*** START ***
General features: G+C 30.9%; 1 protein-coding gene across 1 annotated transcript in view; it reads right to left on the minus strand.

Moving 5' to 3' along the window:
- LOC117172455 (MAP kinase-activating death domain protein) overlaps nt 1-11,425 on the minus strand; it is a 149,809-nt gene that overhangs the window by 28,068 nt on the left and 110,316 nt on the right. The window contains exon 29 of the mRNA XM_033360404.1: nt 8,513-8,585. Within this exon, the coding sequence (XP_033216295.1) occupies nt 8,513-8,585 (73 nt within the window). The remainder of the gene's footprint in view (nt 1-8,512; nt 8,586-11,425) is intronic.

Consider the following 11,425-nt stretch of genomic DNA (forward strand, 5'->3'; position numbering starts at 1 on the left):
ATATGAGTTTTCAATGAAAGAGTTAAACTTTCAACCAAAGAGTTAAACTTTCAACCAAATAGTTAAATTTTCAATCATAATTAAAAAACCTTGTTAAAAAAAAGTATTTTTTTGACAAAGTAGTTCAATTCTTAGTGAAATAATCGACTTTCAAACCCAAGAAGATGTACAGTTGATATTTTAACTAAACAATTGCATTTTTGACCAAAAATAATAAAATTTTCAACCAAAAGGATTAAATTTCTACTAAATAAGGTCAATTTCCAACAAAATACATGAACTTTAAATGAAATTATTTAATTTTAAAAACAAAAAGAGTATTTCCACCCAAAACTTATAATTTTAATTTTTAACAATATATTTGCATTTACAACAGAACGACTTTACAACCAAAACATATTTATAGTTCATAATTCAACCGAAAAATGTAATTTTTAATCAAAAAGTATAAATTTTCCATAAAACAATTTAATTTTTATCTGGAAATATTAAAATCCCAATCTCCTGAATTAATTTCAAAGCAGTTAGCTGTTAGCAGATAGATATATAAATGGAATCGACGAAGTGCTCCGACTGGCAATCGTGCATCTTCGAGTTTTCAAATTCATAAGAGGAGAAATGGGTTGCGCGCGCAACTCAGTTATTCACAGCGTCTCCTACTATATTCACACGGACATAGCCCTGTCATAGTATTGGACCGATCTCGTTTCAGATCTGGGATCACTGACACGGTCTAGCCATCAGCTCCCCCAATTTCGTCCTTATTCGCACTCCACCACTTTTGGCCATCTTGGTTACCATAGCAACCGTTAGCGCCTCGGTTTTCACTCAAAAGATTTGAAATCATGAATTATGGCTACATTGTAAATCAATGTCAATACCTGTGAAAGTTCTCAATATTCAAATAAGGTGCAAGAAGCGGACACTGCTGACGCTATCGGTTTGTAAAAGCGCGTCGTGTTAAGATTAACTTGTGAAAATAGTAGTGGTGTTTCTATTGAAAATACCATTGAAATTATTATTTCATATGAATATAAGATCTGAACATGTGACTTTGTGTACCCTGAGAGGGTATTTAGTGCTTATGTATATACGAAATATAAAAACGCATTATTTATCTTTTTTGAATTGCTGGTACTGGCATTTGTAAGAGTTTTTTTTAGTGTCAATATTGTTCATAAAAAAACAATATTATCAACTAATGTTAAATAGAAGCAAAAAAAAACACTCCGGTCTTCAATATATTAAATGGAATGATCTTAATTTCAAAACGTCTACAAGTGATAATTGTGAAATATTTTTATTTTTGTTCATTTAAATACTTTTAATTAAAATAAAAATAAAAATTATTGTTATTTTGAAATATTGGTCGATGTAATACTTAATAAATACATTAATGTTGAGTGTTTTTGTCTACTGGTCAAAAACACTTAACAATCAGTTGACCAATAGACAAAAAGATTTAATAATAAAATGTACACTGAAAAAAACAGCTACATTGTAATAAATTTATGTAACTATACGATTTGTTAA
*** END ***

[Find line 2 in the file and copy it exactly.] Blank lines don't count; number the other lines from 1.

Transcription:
Moving 5' to 3' along the window: